Many multinational corporations have issued company-wide codes of conduct setting out baseline rules that apply to all of their global operations. A recent Ontario arbitration decision provides a good precedent for employers who may be concerned about balancing corporate governance interests against the rights of unionized employees when instituting universal codes of conduct.
In Candu Energy Inc. v. The Society of Professional Engineers and Associates, Arbitrator Keller approved the right of a multinational employer to institute a code of ethics applicable to all its employees, including its unionized workforce, concluding that it was a reasonable exercise of management rights.
SNC-Lavalin Inc. (“SNC”), Candu’s parent company, introduced a company-wide Code of Ethics (the “Code”) providing guidelines on professional and ethical standards expected of all SNC employees, whether unionized, non-unionized, managerial or executive board member. The Code applied to employees in all units of SNC and all subsidiary and associated companies around the world, including Candu.
The Union did not take issue with the right of the employer to impose the Code but challenged the reasonableness of three key provisions: (1) the obligation to disclose and obtain consent in relation to any actual or contemplated secondary employment relationships or directorship of any third-party organization; (2) the prohibition on engaging in activities that are in competition with SNC; and (3) the prohibition on soliciting political contributions during work hours or on the employer’s premises.
The Union argued that the provisions were overbroad and reached excessively into employees’ private lives. The Union also advanced the argument that the Code, on its face, was overbroad because it extended beyond Candu (the employer and the party to the applicable collective agreement) to SNC (the parent corporation).
Candu argued that the provisions were necessary to protect a legitimate business interest; namely, safeguarding the corporate family’s reputation by promoting integrity and transparency in the conduct of the SNC business and its relations with employees, directors, shareholders and business partners.
Arbitrator Keller began by affirming a parent corporation’s right to enforce a universal code of conduct that applied across all of its various subsidiaries and affiliates, including those with unionized workforces. The Arbitrator went on to find that all three grieved provisions were reasonable, giving significant weight to the employer’s legitimate business interests throughout.
First, the Arbitrator concluded that the prohibition on political solicitation during work hours or on the employer’s premises was reasonable. The prohibition was limited to soliciting political donations and therefore did not impinge employee free speech and was directed at the employer’s legitimate business interest in maintaining a reputation for political neutrality and ensuring that employees are not influenced in the workplace.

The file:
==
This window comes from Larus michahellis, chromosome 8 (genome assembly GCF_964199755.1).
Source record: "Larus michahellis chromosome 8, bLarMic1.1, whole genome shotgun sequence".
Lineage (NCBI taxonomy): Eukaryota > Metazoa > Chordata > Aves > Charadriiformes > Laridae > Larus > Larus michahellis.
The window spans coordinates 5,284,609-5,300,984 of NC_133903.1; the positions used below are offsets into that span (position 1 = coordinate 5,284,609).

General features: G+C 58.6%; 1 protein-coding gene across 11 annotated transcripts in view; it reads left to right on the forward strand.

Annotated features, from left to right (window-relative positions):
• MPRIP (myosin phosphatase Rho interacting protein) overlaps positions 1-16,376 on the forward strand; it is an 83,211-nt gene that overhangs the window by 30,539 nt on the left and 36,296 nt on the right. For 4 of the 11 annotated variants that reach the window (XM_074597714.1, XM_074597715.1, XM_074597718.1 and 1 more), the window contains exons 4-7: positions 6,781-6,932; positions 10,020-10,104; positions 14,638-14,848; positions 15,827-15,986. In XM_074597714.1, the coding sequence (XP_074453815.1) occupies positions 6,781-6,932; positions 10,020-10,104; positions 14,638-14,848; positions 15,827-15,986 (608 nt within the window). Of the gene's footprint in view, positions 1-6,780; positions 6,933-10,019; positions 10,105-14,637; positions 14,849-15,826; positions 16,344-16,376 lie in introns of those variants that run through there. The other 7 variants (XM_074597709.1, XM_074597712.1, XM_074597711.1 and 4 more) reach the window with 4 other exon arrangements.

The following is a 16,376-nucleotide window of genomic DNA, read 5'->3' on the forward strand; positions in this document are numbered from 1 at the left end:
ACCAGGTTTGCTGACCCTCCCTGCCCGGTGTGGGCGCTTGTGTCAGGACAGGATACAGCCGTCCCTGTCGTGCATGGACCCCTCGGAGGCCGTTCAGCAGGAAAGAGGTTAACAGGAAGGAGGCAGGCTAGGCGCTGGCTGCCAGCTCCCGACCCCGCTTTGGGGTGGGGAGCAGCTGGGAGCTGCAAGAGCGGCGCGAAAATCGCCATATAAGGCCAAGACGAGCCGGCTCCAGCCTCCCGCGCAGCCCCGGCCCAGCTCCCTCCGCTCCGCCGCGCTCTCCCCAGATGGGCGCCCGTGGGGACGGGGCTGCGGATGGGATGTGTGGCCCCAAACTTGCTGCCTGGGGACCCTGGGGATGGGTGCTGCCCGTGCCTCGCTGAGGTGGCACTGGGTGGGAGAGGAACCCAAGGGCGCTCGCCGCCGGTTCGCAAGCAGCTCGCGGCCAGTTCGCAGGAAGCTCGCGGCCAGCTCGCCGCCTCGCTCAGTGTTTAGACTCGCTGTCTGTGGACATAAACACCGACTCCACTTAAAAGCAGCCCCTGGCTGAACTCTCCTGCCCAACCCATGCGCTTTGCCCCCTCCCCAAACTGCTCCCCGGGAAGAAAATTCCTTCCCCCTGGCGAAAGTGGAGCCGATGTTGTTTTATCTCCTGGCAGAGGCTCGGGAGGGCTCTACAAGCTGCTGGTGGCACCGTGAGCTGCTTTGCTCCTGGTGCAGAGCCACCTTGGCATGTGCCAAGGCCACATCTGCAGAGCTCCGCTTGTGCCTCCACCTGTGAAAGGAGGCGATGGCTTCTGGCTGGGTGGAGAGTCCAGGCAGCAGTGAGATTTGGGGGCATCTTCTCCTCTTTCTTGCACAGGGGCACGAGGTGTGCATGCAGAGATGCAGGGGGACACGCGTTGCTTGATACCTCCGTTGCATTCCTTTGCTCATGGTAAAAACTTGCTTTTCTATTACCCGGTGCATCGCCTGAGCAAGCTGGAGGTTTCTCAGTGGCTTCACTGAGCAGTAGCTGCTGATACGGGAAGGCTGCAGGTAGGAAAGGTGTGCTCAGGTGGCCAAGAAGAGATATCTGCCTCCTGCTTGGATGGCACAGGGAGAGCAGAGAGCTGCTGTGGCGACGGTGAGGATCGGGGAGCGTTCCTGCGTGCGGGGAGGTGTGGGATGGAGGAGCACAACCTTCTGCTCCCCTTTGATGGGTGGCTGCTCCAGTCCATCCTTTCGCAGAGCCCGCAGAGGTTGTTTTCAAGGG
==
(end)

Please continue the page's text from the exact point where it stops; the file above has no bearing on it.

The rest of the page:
The Arbitrator addressed together the requirement that employees disclose and obtain consent for all secondary employment and directorship activities and the restriction on secondary employment in competition with SNC.
The Arbitrator recognized that the corporate governance of SNC was of critical importance if SNC, and each of its subsidiaries, including Candu, was to succeed in the worldwide marketplace. On that basis the Arbitrator found that while the provisions intruded on employee privacy, this intrusion was reasonable in light of the “extremely important emphasis on corporate governance”.
The Arbitrator also rejected the Union’s argument that employees should only be required to disclose actual or potential conflicts of interest, noting that Candu employees may not be aware of all of SNC’s business activities and therefore would not have enough knowledge to be able to determine whether their secondary employment or directorship created a conflict of interest, real or perceived. As a result, it was reasonable to require proactive disclosure of all secondary employment and directorships as the employer was in the best position to determine whether a conflict exists.
The Arbitrator did note two caveats: First, employee information disclosed under the provision must only be shared with those individuals charged with assessing whether or not there is a conflict of interest. Second, the assessment itself must not be overbroad in that the employer should only disallow secondary employment or a third-party directorship that “will, not might” result in a real or perceived conflict of interest.
Overall, the decision is a useful precedent for any employer seeking to institute a code of conduct in a unionized environment and, in particular, for employers that are members of a multinational corporate family required to adhere to a single global code of conduct.
Copy of the full decision is available canduconflictofinterest